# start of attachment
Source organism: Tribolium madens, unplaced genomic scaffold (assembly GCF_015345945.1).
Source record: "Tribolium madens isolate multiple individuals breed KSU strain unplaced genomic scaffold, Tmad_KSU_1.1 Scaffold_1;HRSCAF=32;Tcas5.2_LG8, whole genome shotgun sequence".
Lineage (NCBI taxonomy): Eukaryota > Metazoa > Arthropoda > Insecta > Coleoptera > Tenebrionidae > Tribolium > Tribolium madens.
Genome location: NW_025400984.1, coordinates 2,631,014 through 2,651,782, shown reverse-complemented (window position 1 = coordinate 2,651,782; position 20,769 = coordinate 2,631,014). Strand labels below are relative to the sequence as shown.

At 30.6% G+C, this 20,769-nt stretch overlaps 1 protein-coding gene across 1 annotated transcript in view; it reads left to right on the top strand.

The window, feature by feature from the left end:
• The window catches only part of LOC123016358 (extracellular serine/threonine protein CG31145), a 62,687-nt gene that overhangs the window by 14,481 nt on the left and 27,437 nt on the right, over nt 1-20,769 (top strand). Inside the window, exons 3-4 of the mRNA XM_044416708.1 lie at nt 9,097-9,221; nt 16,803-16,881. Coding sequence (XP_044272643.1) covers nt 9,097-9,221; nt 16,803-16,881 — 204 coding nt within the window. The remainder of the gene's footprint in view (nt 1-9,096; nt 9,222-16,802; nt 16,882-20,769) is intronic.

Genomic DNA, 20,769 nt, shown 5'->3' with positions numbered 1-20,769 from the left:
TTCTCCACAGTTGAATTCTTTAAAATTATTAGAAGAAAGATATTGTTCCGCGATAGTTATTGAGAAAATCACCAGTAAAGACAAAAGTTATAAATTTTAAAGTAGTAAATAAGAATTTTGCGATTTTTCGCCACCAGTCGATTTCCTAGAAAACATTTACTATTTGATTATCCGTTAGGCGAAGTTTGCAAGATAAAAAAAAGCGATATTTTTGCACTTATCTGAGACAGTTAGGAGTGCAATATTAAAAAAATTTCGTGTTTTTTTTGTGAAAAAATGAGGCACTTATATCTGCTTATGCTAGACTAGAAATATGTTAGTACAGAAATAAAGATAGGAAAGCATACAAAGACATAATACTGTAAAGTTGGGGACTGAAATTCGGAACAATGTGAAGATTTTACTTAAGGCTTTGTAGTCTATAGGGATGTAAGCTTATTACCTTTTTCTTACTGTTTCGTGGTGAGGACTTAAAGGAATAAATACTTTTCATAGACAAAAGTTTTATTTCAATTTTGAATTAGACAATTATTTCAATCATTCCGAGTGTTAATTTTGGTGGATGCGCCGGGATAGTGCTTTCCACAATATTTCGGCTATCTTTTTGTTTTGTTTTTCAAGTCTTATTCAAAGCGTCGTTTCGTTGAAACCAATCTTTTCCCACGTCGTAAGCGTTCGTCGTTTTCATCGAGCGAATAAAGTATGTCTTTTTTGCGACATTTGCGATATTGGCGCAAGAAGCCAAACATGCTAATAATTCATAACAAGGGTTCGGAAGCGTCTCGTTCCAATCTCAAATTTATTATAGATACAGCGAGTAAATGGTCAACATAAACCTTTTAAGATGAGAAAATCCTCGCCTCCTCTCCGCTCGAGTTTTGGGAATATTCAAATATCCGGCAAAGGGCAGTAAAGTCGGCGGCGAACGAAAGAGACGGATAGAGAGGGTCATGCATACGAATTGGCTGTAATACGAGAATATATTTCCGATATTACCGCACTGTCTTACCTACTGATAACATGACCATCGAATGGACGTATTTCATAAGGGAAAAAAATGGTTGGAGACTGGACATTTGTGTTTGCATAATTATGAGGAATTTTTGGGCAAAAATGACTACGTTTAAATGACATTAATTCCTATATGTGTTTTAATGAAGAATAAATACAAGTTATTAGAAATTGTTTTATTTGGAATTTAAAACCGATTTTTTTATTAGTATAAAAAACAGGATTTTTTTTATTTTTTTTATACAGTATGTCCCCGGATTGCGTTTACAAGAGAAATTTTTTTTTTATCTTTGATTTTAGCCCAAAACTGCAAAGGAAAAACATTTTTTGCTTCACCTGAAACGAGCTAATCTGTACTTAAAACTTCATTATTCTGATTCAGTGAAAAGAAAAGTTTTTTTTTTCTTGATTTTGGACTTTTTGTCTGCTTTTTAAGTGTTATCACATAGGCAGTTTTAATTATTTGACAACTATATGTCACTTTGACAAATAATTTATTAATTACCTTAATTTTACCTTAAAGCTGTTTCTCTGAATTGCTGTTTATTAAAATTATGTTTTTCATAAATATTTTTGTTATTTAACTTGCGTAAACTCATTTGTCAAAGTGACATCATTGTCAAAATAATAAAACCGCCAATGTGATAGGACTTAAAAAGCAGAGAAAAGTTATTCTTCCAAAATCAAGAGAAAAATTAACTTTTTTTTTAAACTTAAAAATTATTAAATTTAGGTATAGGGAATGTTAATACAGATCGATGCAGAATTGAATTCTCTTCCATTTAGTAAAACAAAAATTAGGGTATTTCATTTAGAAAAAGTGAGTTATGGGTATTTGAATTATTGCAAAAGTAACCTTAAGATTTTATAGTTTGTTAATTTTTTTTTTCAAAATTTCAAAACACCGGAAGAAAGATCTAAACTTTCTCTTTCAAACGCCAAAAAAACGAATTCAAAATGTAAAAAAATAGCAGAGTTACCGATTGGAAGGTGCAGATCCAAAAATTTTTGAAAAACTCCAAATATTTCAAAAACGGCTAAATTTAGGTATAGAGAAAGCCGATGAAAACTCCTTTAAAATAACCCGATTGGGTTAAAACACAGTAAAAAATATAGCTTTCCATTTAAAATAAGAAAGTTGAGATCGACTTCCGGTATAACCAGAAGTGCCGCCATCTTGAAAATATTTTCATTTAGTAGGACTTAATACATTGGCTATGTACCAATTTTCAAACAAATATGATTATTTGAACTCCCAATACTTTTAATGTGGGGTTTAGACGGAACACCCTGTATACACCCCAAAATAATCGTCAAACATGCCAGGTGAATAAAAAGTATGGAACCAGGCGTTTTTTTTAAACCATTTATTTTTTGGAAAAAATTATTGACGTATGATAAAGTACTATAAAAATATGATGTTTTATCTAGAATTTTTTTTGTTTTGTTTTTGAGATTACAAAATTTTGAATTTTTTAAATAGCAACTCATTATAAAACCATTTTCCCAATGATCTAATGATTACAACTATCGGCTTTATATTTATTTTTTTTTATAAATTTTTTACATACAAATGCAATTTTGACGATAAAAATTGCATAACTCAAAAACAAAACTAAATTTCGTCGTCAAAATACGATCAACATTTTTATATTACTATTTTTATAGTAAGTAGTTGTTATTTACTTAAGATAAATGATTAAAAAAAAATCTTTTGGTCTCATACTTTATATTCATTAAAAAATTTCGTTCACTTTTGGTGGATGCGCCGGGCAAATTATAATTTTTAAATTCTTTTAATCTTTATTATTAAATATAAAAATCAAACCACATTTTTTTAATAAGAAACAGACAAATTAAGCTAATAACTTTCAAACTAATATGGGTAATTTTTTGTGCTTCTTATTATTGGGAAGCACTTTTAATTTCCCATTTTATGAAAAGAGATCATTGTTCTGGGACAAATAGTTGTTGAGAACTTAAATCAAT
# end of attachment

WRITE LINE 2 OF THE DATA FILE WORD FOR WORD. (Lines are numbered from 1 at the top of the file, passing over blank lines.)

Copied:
Source record: "Tribolium madens isolate multiple individuals breed KSU strain unplaced genomic scaffold, Tmad_KSU_1.1 Scaffold_1;HRSCAF=32;Tcas5.2_LG8, whole genome shotgun sequence".